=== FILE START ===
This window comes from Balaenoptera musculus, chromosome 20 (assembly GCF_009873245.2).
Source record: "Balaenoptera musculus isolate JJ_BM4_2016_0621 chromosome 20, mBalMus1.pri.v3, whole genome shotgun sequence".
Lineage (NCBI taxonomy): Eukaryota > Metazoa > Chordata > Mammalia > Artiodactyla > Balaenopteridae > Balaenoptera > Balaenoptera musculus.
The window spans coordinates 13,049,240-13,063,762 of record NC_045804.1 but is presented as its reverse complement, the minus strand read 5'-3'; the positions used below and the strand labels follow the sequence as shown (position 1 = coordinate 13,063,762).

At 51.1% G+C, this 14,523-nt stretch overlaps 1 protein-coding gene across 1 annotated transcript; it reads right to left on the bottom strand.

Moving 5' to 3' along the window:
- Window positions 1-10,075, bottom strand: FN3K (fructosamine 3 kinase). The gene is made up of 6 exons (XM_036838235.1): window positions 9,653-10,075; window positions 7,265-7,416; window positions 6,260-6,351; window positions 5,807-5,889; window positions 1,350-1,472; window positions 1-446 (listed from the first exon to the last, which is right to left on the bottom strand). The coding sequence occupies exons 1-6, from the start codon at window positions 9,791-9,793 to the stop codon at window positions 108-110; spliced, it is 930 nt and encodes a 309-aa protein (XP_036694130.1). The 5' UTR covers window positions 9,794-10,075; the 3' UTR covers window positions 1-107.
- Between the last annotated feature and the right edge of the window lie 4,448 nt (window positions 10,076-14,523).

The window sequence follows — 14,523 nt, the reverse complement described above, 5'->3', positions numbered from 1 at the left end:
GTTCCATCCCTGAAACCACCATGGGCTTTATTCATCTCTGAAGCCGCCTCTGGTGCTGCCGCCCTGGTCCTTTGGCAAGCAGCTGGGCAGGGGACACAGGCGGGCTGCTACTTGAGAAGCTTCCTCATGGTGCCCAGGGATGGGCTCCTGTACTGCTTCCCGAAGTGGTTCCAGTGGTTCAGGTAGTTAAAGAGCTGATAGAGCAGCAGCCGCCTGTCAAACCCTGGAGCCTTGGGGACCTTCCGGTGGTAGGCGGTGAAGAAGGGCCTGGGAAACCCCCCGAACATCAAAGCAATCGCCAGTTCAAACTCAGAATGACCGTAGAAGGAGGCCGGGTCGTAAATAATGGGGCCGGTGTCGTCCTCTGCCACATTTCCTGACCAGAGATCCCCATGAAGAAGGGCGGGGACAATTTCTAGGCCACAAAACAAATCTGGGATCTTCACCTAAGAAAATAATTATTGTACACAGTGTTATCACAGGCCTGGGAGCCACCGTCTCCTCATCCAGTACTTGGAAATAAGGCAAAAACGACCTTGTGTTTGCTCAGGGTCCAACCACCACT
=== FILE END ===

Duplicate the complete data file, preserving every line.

This window comes from Balaenoptera musculus, chromosome 20 (assembly GCF_009873245.2).
Source record: "Balaenoptera musculus isolate JJ_BM4_2016_0621 chromosome 20, mBalMus1.pri.v3, whole genome shotgun sequence".
Lineage (NCBI taxonomy): Eukaryota > Metazoa > Chordata > Mammalia > Artiodactyla > Balaenopteridae > Balaenoptera > Balaenoptera musculus.
The window spans coordinates 13,049,240-13,063,762 of record NC_045804.1 but is presented as its reverse complement, the minus strand read 5'-3'; the positions used below and the strand labels follow the sequence as shown (position 1 = coordinate 13,063,762).

At 51.1% G+C, this 14,523-nt stretch overlaps 1 protein-coding gene across 1 annotated transcript; it reads right to left on the bottom strand.

Moving 5' to 3' along the window:
- Window positions 1-10,075, bottom strand: FN3K (fructosamine 3 kinase). The gene is made up of 6 exons (XM_036838235.1): window positions 9,653-10,075; window positions 7,265-7,416; window positions 6,260-6,351; window positions 5,807-5,889; window positions 1,350-1,472; window positions 1-446 (listed from the first exon to the last, which is right to left on the bottom strand). The coding sequence occupies exons 1-6, from the start codon at window positions 9,791-9,793 to the stop codon at window positions 108-110; spliced, it is 930 nt and encodes a 309-aa protein (XP_036694130.1). The 5' UTR covers window positions 9,794-10,075; the 3' UTR covers window positions 1-107.
- Between the last annotated feature and the right edge of the window lie 4,448 nt (window positions 10,076-14,523).

The window sequence follows — 14,523 nt, the reverse complement described above, 5'->3', positions numbered from 1 at the left end:
GTTCCATCCCTGAAACCACCATGGGCTTTATTCATCTCTGAAGCCGCCTCTGGTGCTGCCGCCCTGGTCCTTTGGCAAGCAGCTGGGCAGGGGACACAGGCGGGCTGCTACTTGAGAAGCTTCCTCATGGTGCCCAGGGATGGGCTCCTGTACTGCTTCCCGAAGTGGTTCCAGTGGTTCAGGTAGTTAAAGAGCTGATAGAGCAGCAGCCGCCTGTCAAACCCTGGAGCCTTGGGGACCTTCCGGTGGTAGGCGGTGAAGAAGGGCCTGGGAAACCCCCCGAACATCAAAGCAATCGCCAGTTCAAACTCAGAATGACCGTAGAAGGAGGCCGGGTCGTAAATAATGGGGCCGGTGTCGTCCTCTGCCACATTTCCTGACCAGAGATCCCCATGAAGAAGGGCGGGGACAATTTCTAGGCCACAAAACAAATCTGGGATCTTCACCTAAGAAAATAATTATTGTACACAGTGTTATCACAGGCCTGGGAGCCACCGTCTCCTCATCCAGTACTTGGAAATAAGGCAAAAACGACCTTGTGTTTGCTCAGGGTCCAACCACCACT